A couple years ago, as a thank you for blogging for Hunger Action Week, I was invited to a fancy dinner hosted by United Way. I brought my sister along as my date, and we had a grand time exploring the buffet, meeting new people, and applauding the incredible efforts of so many amazing volunteers.
One of the dinner items were salmon skewers. I’d had beef, chicken, and shrimp skewers before, but this was my first time with fish and I was hooked (haha, hooked!).
It’s great that these salmon kabobs cook incredibly fast, but what I really love is that they help me stretch my food budget. I find that if just cook a big piece of salmon, everyone wants pretty big servings of fish. But there is something about the little strips of of salmon on a skewer that tricks your body into thinking, “ooh I get TWO pieces of salmon!”.
I find we are equally satisfied with about half the amount of salmon if I serve a couple of skewers over a bed of rice, couscous, or quinoa than we would be if it was just a piece of fish. It’s a small serving, but for us it’s the difference between being able to afford salmon or not having it at all.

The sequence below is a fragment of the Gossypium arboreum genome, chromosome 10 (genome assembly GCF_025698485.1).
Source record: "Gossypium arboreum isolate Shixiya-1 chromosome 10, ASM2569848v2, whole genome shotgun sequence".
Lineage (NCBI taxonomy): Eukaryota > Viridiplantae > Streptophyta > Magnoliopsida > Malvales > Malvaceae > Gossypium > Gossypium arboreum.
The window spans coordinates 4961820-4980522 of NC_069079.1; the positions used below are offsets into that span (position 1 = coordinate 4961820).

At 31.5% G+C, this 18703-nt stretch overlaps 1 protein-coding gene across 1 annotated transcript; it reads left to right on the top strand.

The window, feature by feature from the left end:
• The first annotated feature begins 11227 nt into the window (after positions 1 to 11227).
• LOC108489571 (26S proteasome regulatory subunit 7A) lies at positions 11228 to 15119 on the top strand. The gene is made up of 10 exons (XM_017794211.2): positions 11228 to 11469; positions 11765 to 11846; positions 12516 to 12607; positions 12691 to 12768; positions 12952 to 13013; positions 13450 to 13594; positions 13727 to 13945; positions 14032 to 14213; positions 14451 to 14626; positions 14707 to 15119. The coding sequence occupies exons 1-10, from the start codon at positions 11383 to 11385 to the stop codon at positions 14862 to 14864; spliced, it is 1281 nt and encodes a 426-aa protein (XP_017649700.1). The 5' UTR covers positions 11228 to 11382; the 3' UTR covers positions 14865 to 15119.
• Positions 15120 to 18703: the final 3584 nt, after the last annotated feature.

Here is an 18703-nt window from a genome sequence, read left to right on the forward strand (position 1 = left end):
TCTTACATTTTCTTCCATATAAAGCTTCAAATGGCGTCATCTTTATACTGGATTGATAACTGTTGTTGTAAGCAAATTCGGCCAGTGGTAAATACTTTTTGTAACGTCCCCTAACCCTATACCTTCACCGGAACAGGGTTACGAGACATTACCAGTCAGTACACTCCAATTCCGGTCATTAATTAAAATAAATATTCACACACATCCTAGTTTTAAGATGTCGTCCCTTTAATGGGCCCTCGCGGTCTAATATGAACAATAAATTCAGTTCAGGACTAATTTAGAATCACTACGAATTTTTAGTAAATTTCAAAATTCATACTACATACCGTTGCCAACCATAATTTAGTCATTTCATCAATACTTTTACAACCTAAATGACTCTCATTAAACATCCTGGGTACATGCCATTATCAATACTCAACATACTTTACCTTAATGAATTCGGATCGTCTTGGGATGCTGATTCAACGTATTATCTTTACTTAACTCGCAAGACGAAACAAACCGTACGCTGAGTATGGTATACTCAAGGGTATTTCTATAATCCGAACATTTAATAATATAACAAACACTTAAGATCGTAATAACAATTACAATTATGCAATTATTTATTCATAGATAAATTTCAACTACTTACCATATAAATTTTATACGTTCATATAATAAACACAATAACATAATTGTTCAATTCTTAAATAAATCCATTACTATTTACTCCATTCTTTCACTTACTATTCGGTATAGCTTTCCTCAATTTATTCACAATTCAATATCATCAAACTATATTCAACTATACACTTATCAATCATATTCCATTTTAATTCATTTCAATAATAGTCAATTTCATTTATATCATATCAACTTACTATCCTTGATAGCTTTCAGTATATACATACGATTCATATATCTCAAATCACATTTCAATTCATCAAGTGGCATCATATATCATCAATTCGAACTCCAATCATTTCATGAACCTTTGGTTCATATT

The marinade is a very simple mix of soy, lemon, ginger, garlic, and honey; just enough to season the fish while still letting it taste like salmon.
Oh, and if you like food on a stick, my friend Matt’s cookbook “On a Stick” is the book for you. It’s also just $7 on Amazon right now!
Do you have a favorite food on a stick?
- Preheat oven to 400 degrees F.
- Slice the salmon into ten thin strips.
- In a shallow bowl, whisk together soy sauce, lemon juice, lemon zest, honey, garlic and ginger.
- Marinate the salmon in the bowl for at least ten minutes.
- Thread the salmon onto bamboo or metal skewers and place on a foil lined baking sheet.
- Cook in the oven for 8-10 minutes until salmon flakes easily. Be careful not to overcook it!
Gluten Free: Make sure to use gluten free soy sauce or tamari.
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Nutritional and cost information is for estimating purposes only, and subject to variations due to region, seasonality, and product availability.